Fast Company

A Clean Energy Economy Generates Job Growth

Clean Energy Economies

In news that should surprise no one, Pew Charitable Trusts released a report yesterday showing that the burgeoning clean energy economy is generating significant job growth. In this case, a clean energy economy is defined as one that "generates jobs, businesses and investments while expanding clean energy production, increasing energy efficiency, reducing greenhouse gas emissions, waste and pollution, and conserving water and other natural resources." Pew highlights eight companies--Project FROG, Gamesa, Honeywell, Austin Energy, Manko, Gold, Katcher & Fox, Johnson Controls, RecycleBank, and Mohr Davidow Ventures.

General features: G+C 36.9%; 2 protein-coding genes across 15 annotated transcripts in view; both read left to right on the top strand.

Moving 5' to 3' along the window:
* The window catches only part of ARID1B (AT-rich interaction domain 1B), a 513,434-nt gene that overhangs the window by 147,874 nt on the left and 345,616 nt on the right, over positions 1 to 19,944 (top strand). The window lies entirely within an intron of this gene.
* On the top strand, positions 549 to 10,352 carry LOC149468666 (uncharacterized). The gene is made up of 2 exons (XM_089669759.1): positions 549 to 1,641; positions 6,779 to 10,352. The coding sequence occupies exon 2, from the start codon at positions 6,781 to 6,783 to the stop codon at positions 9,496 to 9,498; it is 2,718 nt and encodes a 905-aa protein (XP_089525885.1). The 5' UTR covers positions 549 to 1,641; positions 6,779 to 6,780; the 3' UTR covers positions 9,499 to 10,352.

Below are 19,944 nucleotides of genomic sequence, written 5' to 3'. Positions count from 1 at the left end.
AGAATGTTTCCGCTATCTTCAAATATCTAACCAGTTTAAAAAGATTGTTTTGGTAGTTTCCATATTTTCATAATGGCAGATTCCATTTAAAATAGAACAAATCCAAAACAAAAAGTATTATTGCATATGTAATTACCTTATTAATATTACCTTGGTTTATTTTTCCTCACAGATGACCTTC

According to the Pew report, the number of jobs in America's clean energy sector grew two and a half times faster (a national rate of 9.1%) than overall jobs between 1998 and 2007. By 2007, businesses generated 770,000 clean energy-related jobs. These jobs included engineers, plumbers, administrative assistants, construction workers, teachers, and more. In comparison, the well-entrenched fossil fuel sector--including utilities, coal, mining, and oil extraction--comprised 1.27 million workers in total during 2007.

Now that private companies and the U.S. government have dramatically increased clean energy funding, the sector is expected to grow even more. Technologies worth keeping an eye on, according to Pew's survey of patents, are batteries, fuel cells, and solar energy.

Related:
Ten Best Green Jobs for the Next Decade

[Pew Charitable Trusts]

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